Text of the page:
Fiction writers I've met have said that the hardest section of a novel to write is not the beginning or ending but everything that happens in between. The middle chapters trace the course of the protagonist's struggle in way that must be both engaging and credible.
The story of how people adopt Agile successfully also has a beginning, middle, and end. The middle part here, too, poses some of the most difficult challenges.
The first chapter is a grabber, with teams energetically and fervently doing daily stand-ups, blazing through sprints, christening a product owner, prioritising their backlogs, and living through all the other exciting events that happen at the very beginning.
And then the plot takes a different turn. Success at the small team level is fantastic, but how do you fit into a development organisation? What if you need to work with an offshore team? How do you maintain velocity when builds take several hours or maybe even a full day? Is it possible to deal with compliance requirements without a significant amount of automation? How do you work better with the ops team so that the speed of deployment matches the speed of development?
Since Agile went mainstream, the number of teams reaching the difficult middle chapters of Agile adoption has increased markedly. Both I and my colleague Dave West answer questions about the middle phases every day. Many of these questions also arise during the yearly conference that the Agile Alliance holds in the US. (This year, it's in Salt Lake City to mark the tenth anniversary of the signing of the Agile Manifesto in nearby Snowbird.)
Unfortunately, this year's Agile conference isn't emphasising the middle chapters of Agile adoption. The agenda is full of content pitched at the Agile neophyte, which is good, since there are still a lot of them out there (and a lot of them attending this conference).
There are also plenty of outlets for the highly experienced Agilists, the people who have finished the basic story and are now moving on to the sequels. The intermediate levels are represented in the agenda to a much lesser degree.
Many of the intermediate-level concerns are technical. Continuous integration, technical debt, and test automation have a much smaller human dimension than timeboxing or user stories. The agenda for Agile 2011 has covered fewer of the technical issues than the human ones, which is a pretty good indicator that the middle chapters of Agile aren't getting much attention.
The first keynote address set the tone. Barbara Fredrickson, a professor at the University of North Carolina, gave a good overview of recent findings in biology and psychology about the effects of positive emotions.
While good vibrations might be a contributor to Agile success, the connection is neither direct nor obvious.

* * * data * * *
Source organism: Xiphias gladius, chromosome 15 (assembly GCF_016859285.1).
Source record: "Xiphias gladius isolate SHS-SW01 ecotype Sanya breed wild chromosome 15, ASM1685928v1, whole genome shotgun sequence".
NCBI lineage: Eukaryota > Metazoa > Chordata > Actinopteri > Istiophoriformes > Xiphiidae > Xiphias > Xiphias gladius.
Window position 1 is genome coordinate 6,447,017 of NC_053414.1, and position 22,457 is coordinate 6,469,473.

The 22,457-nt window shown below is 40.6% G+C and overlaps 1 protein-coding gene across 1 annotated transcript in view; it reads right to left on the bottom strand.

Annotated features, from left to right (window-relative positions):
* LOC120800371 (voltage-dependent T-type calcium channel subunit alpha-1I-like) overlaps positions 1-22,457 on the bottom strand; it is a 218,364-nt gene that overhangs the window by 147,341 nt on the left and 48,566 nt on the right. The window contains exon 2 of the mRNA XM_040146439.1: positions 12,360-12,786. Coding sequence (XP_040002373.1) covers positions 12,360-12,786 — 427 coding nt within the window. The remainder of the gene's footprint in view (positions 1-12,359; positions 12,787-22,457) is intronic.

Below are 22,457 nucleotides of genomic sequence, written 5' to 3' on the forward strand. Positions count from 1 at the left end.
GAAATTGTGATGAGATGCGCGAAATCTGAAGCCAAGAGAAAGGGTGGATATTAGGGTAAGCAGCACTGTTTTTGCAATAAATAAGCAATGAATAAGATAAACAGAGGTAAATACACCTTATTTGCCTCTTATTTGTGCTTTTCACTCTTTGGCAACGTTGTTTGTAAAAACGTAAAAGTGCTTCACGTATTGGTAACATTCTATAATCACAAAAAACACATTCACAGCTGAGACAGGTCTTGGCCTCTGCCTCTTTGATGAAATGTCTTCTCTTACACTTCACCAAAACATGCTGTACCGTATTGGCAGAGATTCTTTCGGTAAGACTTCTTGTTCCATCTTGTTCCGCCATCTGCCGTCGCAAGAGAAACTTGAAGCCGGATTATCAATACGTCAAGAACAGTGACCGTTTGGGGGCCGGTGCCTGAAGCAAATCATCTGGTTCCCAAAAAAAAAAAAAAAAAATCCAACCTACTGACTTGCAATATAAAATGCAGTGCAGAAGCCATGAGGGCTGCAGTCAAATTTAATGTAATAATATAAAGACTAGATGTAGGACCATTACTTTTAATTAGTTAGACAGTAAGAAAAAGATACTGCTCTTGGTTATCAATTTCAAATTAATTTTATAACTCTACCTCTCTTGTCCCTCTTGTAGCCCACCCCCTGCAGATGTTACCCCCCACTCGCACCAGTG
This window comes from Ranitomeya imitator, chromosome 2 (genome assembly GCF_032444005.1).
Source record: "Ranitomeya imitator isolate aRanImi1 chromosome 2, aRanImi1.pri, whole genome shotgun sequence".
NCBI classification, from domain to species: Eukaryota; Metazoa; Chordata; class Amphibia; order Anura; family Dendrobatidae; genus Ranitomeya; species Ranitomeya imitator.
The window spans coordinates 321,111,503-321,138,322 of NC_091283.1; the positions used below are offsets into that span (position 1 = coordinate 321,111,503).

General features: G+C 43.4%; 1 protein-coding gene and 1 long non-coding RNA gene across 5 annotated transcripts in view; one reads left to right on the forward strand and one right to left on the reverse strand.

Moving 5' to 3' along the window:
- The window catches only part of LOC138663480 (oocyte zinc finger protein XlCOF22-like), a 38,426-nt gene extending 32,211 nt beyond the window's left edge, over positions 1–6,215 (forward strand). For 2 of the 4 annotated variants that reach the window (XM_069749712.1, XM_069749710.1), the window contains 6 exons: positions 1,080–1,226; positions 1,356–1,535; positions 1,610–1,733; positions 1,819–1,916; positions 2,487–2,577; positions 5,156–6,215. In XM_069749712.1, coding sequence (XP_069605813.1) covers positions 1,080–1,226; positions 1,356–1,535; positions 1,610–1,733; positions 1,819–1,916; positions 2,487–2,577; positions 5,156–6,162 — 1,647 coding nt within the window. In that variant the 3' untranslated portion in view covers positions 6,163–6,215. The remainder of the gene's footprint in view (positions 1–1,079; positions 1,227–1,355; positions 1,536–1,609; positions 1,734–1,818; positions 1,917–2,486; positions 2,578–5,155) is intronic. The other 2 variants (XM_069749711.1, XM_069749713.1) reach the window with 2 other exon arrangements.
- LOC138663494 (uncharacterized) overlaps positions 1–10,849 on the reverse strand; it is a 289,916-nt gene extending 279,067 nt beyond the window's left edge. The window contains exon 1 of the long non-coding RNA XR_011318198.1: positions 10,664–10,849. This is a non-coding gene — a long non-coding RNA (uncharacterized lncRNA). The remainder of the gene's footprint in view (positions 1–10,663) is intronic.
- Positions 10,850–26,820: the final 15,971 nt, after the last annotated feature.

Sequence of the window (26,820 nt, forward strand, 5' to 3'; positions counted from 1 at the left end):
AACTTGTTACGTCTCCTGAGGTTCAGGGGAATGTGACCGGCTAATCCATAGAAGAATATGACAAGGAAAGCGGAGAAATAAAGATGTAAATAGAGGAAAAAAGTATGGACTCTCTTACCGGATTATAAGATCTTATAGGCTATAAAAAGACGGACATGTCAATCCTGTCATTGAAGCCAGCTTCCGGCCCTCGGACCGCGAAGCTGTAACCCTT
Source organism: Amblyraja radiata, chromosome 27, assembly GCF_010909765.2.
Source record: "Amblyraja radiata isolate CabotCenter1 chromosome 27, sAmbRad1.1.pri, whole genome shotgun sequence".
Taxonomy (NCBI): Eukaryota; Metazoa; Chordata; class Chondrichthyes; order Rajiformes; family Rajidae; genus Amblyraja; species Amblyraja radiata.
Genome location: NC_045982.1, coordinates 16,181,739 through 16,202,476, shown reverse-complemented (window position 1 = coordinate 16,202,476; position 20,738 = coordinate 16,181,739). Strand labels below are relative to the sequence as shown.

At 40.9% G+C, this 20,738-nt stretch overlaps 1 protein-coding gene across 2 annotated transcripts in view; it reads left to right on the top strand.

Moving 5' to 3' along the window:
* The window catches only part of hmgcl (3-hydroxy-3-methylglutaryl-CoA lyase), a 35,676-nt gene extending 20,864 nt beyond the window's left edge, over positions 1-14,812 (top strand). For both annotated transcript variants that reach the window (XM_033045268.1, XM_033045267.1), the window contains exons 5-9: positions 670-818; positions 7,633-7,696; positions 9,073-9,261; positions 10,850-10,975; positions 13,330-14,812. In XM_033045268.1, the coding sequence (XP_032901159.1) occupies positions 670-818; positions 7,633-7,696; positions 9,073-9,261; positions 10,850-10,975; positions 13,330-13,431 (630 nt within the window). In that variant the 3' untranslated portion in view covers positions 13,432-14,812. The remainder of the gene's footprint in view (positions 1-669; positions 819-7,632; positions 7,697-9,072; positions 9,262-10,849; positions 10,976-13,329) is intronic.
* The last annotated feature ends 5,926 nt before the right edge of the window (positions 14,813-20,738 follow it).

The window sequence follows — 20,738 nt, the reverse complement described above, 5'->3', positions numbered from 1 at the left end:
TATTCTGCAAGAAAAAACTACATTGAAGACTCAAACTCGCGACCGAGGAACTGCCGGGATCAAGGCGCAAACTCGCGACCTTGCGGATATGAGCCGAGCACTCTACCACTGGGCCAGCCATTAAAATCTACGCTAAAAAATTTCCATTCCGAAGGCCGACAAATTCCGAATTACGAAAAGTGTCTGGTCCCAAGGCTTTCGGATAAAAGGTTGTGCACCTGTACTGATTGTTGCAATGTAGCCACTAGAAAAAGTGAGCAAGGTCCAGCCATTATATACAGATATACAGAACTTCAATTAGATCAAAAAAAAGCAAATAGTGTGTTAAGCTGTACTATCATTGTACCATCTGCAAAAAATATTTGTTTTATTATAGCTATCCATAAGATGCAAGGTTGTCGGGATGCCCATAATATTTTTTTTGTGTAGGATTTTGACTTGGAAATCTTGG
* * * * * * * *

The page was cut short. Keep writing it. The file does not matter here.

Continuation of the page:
One of the keys of Agile's success was praxis, the close marriage of theory and practice. Nothing was oblique about Agile, even if it did require a mix of values and methods, new attitudes toward work and new ways of doing work. Other methodologies like CMMI told you what you should be doing (often in overwhelming detail). Well-intentioned concepts like “co-creation of value with customers” lack any clear program for action.
In contrast, Agile told you that you should embrace change and uncertainty and then instructed you how, through Agile practices, to adapt to change and uncertainty. The more we stray from praxis, the harder we make it on beginning, intermediate, and advanced Agile practitioners.
Fortunately, it's not hard to address this issue in next year's agenda. Many of the developers who are enthusiastic about Agile are equally interested in treating their work as a craft. Making the craft of software development a track in next year's conference, or even a theme of the conference, might steer the conference toward many of the intermediate-level issues that didn't get enough attention this year.
Just to be clear, I'm definitely not saying that the Agile 2011 conference has gone completely in the wrong direction. It's still a great event, one of the best that I regularly attend. Many of the new ideas this year, such as the executive day and the embedded software track, are very worthy additions to a lot of high-value content.
The audience just needs a bit less of topics like social media and Agile and more like what kind of tools investments will help teams save their agility from the weight of regulatory requirements.
No story can include every idea that the author finds interesting. Nor can it skip over details essential to the narrative. The story of Agile, as told through the Agile conference agenda, needs the beginning, middle, and end to be strong and compelling.
Posted by Tom Grant